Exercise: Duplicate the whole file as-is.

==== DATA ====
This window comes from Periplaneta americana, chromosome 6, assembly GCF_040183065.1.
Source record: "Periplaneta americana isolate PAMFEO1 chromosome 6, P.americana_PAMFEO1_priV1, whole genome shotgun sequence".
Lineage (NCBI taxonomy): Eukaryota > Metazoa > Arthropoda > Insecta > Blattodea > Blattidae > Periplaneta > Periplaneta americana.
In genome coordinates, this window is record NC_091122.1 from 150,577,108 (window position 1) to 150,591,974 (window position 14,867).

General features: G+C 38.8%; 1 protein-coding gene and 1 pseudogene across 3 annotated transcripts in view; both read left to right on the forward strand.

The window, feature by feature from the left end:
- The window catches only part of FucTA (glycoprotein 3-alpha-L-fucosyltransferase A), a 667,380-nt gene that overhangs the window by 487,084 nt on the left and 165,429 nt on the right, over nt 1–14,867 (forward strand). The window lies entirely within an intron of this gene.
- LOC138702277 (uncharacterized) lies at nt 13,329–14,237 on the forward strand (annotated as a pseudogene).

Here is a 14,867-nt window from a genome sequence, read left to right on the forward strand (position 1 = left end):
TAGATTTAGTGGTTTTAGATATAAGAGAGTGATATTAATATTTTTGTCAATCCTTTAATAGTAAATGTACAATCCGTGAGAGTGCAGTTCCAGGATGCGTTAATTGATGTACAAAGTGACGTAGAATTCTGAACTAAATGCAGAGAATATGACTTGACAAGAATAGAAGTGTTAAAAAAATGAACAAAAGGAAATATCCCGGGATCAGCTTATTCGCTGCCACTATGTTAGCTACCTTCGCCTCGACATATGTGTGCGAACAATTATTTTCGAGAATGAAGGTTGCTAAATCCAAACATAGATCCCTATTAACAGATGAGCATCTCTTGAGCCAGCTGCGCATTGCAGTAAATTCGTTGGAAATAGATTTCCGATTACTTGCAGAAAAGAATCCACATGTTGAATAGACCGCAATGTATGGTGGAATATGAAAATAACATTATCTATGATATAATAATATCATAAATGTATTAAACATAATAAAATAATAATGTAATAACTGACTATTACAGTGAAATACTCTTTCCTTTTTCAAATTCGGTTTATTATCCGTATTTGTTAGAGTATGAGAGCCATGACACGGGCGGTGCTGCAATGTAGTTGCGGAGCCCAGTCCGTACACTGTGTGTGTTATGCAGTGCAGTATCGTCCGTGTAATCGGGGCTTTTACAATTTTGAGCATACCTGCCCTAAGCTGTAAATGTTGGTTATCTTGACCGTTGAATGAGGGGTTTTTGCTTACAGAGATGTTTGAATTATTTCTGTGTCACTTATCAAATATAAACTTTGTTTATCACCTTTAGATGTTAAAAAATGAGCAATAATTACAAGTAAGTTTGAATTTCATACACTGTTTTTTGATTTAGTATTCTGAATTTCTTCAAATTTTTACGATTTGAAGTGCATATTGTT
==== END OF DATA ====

This window comes from Periplaneta americana, chromosome 6, assembly GCF_040183065.1.
Source record: "Periplaneta americana isolate PAMFEO1 chromosome 6, P.americana_PAMFEO1_priV1, whole genome shotgun sequence".
Lineage (NCBI taxonomy): Eukaryota > Metazoa > Arthropoda > Insecta > Blattodea > Blattidae > Periplaneta > Periplaneta americana.
In genome coordinates, this window is record NC_091122.1 from 150,577,108 (window position 1) to 150,591,974 (window position 14,867).

General features: G+C 38.8%; 1 protein-coding gene and 1 pseudogene across 3 annotated transcripts in view; both read left to right on the forward strand.

The window, feature by feature from the left end:
- The window catches only part of FucTA (glycoprotein 3-alpha-L-fucosyltransferase A), a 667,380-nt gene that overhangs the window by 487,084 nt on the left and 165,429 nt on the right, over nt 1–14,867 (forward strand). The window lies entirely within an intron of this gene.
- LOC138702277 (uncharacterized) lies at nt 13,329–14,237 on the forward strand (annotated as a pseudogene).

Here is a 14,867-nt window from a genome sequence, read left to right on the forward strand (position 1 = left end):
TAGATTTAGTGGTTTTAGATATAAGAGAGTGATATTAATATTTTTGTCAATCCTTTAATAGTAAATGTACAATCCGTGAGAGTGCAGTTCCAGGATGCGTTAATTGATGTACAAAGTGACGTAGAATTCTGAACTAAATGCAGAGAATATGACTTGACAAGAATAGAAGTGTTAAAAAAATGAACAAAAGGAAATATCCCGGGATCAGCTTATTCGCTGCCACTATGTTAGCTACCTTCGCCTCGACATATGTGTGCGAACAATTATTTTCGAGAATGAAGGTTGCTAAATCCAAACATAGATCCCTATTAACAGATGAGCATCTCTTGAGCCAGCTGCGCATTGCAGTAAATTCGTTGGAAATAGATTTCCGATTACTTGCAGAAAAGAATCCACATGTTGAATAGACCGCAATGTATGGTGGAATATGAAAATAACATTATCTATGATATAATAATATCATAAATGTATTAAACATAATAAAATAATAATGTAATAACTGACTATTACAGTGAAATACTCTTTCCTTTTTCAAATTCGGTTTATTATCCGTATTTGTTAGAGTATGAGAGCCATGACACGGGCGGTGCTGCAATGTAGTTGCGGAGCCCAGTCCGTACACTGTGTGTGTTATGCAGTGCAGTATCGTCCGTGTAATCGGGGCTTTTACAATTTTGAGCATACCTGCCCTAAGCTGTAAATGTTGGTTATCTTGACCGTTGAATGAGGGGTTTTTGCTTACAGAGATGTTTGAATTATTTCTGTGTCACTTATCAAATATAAACTTTGTTTATCACCTTTAGATGTTAAAAAATGAGCAATAATTACAAGTAAGTTTGAATTTCATACACTGTTTTTTGATTTAGTATTCTGAATTTCTTCAAATTTTTACGATTTGAAGTGCATATTGTT